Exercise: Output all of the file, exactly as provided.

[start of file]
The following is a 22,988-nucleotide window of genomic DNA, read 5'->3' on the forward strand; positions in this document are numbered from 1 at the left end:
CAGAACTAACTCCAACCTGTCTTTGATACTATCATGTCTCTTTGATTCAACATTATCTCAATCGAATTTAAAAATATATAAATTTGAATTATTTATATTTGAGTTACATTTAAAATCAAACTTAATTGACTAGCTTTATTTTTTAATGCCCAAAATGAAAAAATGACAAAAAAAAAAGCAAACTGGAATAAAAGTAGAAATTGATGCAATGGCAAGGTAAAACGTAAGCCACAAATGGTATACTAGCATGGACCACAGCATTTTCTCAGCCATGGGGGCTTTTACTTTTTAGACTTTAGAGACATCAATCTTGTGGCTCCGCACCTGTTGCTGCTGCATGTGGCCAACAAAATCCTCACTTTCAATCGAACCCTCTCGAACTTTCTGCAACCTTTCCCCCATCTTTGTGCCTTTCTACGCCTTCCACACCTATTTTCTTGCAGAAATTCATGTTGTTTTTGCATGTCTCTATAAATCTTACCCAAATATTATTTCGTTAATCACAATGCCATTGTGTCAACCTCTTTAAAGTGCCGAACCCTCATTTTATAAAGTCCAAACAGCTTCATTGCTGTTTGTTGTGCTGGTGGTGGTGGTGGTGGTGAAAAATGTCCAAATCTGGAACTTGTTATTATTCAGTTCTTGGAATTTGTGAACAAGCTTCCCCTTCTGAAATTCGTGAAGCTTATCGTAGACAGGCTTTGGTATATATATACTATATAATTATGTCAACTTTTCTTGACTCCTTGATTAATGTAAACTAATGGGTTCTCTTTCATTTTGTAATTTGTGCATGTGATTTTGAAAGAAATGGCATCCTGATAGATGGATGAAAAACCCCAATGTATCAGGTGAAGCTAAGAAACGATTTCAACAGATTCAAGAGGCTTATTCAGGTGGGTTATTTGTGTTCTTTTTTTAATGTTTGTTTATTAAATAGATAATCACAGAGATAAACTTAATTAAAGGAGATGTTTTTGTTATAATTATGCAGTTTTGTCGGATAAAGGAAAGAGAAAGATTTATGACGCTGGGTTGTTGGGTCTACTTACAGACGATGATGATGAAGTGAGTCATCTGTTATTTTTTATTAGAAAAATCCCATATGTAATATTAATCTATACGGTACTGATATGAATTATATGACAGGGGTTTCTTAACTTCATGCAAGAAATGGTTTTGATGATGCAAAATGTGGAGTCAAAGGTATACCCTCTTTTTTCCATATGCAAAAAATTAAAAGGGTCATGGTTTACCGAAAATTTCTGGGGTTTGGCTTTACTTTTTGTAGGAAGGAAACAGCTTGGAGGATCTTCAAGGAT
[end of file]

The following is a 22,988-nucleotide window of genomic DNA, read 5'->3' on the forward strand; positions in this document are numbered from 1 at the left end:
CAGAACTAACTCCAACCTGTCTTTGATACTATCATGTCTCTTTGATTCAACATTATCTCAATCGAATTTAAAAATATATAAATTTGAATTATTTATATTTGAGTTACATTTAAAATCAAACTTAATTGACTAGCTTTATTTTTTAATGCCCAAAATGAAAAAATGACAAAAAAAAAAGCAAACTGGAATAAAAGTAGAAATTGATGCAATGGCAAGGTAAAACGTAAGCCACAAATGGTATACTAGCATGGACCACAGCATTTTCTCAGCCATGGGGGCTTTTACTTTTTAGACTTTAGAGACATCAATCTTGTGGCTCCGCACCTGTTGCTGCTGCATGTGGCCAACAAAATCCTCACTTTCAATCGAACCCTCTCGAACTTTCTGCAACCTTTCCCCCATCTTTGTGCCTTTCTACGCCTTCCACACCTATTTTCTTGCAGAAATTCATGTTGTTTTTGCATGTCTCTATAAATCTTACCCAAATATTATTTCGTTAATCACAATGCCATTGTGTCAACCTCTTTAAAGTGCCGAACCCTCATTTTATAAAGTCCAAACAGCTTCATTGCTGTTTGTTGTGCTGGTGGTGGTGGTGGTGGTGAAAAATGTCCAAATCTGGAACTTGTTATTATTCAGTTCTTGGAATTTGTGAACAAGCTTCCCCTTCTGAAATTCGTGAAGCTTATCGTAGACAGGCTTTGGTATATATATACTATATAATTATGTCAACTTTTCTTGACTCCTTGATTAATGTAAACTAATGGGTTCTCTTTCATTTTGTAATTTGTGCATGTGATTTTGAAAGAAATGGCATCCTGATAGATGGATGAAAAACCCCAATGTATCAGGTGAAGCTAAGAAACGATTTCAACAGATTCAAGAGGCTTATTCAGGTGGGTTATTTGTGTTCTTTTTTTAATGTTTGTTTATTAAATAGATAATCACAGAGATAAACTTAATTAAAGGAGATGTTTTTGTTATAATTATGCAGTTTTGTCGGATAAAGGAAAGAGAAAGATTTATGACGCTGGGTTGTTGGGTCTACTTACAGACGATGATGATGAAGTGAGTCATCTGTTATTTTTTATTAGAAAAATCCCATATGTAATATTAATCTATACGGTACTGATATGAATTATATGACAGGGGTTTCTTAACTTCATGCAAGAAATGGTTTTGATGATGCAAAATGTGGAGTCAAAGGTATACCCTCTTTTTTCCATATGCAAAAAATTAAAAGGGTCATGGTTTACCGAAAATTTCTGGGGTTTGGCTTTACTTTTTGTAGGAAGGAAACAGCTTGGAGGATCTTCAAGGAT